To minimize the impact of upset customer comments on Facebook, it's critical to include social media in your reputation management process. This will ensure that your business can respond in a timely manner when customers complain. By regularly monitoring your page -- and quickly responding to feedback and complaints -- you are communicating to the upset fan that you care. You are then able to take the issue offline for resolution. Dedicate an email address or phone number to publish publicly online to directly address the customer's needs. Your initial public response will also reflect to your fans that you put customers first.
The opinionated critic
It would be nice if all negative comments on a brand's Facebook page were from customers with legitimate complaints. Time after time, businesses are slammed with a variety of negative Facebook comments that are often not even related to a specific experience the customer had with your brand. Political, ideological, cultural, or other personal issues that come into the spotlight can draw a critic to your Facebook page to share their personal opinions and cast a negative light on your business. To help protect from these critics, avoid making controversial public statements -- unless you're prepared for a potential backlash. If your company ever finds itself in the midst of a social media firestorm, contact an experienced public relations or crisis communications firm.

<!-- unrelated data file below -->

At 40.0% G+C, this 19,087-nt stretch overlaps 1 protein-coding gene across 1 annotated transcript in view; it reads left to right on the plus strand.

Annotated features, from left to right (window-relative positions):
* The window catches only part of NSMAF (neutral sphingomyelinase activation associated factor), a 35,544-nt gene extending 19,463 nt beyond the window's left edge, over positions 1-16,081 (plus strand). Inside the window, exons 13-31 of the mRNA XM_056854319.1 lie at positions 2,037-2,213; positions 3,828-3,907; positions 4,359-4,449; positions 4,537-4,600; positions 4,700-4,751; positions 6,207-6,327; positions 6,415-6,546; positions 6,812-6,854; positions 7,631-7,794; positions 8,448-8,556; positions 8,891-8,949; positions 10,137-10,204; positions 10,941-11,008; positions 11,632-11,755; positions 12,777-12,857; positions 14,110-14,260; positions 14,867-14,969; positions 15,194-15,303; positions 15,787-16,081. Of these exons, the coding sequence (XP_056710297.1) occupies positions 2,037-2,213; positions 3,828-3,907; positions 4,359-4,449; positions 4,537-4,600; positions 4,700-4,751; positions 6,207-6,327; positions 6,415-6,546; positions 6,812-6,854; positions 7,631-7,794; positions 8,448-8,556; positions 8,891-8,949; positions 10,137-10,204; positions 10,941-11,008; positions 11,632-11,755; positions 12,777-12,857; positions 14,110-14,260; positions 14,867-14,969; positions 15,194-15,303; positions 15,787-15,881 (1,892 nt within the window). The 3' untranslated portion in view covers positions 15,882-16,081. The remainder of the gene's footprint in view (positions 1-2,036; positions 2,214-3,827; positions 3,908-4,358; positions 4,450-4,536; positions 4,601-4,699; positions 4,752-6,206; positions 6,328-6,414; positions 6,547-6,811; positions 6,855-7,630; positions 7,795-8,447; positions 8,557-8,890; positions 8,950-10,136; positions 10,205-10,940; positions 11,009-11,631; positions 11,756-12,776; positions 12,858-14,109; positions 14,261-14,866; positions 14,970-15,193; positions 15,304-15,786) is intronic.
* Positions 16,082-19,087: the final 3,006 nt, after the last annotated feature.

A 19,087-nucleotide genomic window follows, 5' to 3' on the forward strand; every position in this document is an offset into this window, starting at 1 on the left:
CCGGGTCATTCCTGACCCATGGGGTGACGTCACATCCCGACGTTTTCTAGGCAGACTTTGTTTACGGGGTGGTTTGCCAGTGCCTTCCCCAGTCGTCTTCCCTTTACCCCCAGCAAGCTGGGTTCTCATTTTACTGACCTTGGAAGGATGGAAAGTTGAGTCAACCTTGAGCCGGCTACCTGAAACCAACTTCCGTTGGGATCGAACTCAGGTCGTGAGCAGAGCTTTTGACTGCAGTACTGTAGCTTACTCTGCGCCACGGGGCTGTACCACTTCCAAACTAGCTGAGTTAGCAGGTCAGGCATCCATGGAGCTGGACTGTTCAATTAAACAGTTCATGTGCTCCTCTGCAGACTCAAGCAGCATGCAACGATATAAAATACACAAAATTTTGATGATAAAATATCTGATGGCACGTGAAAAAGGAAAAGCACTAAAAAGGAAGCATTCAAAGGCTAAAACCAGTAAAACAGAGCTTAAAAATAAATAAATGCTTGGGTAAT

The enthusiastic advocate
These passionate Facebook fans "like," comment on, and share almost everything that your business posts. They may or may not do a lot of business with you, but they help spread the word about your business to their networks. Plus, they add personality and spark to your page that makes it a fun and interesting place. Reciprocate the love from these enthusiastic fans. Highlight them in a "fan of the week" feature, share their user-generated content "like photos," shout-outs, and videos, and ask them to participate in promotions and campaigns for your business. Engage your advocates by helping them share the story of your business and it's a win-win.
The devoted customer
This customer's profile picture is familiar because you'd know their name if they walked into your office. They were doing word-of-mouth marketing for you long before Facebook, and they recommend you to friends and family. This Facebook fan's lifetime customer value is sky high because of all the referrals they have generated. These customers are the heart of your business both offline and online. Find unique and special ways to include them in your Facebook community. For example, consider asking them to be in a video testimonial that shares their success from working with your business or from using your products and services. Show appreciation for their long-term business through loyalty programs, discounts, and events.
Do you recognize these different personas on your company's Facebook page? Are there any others that were missed? How are you making the most of the different types of followers on Facebook? Share your thoughts in a comment.
Tiffany Monhollon is senior content marketing manager of ReachLocal.
On Twitter? Follow Monhollon at @tmonhollon. Follow iMedia Connection at @iMediaTweet.
"Like and Unlike symbols isolated on white" image via Shutterstock.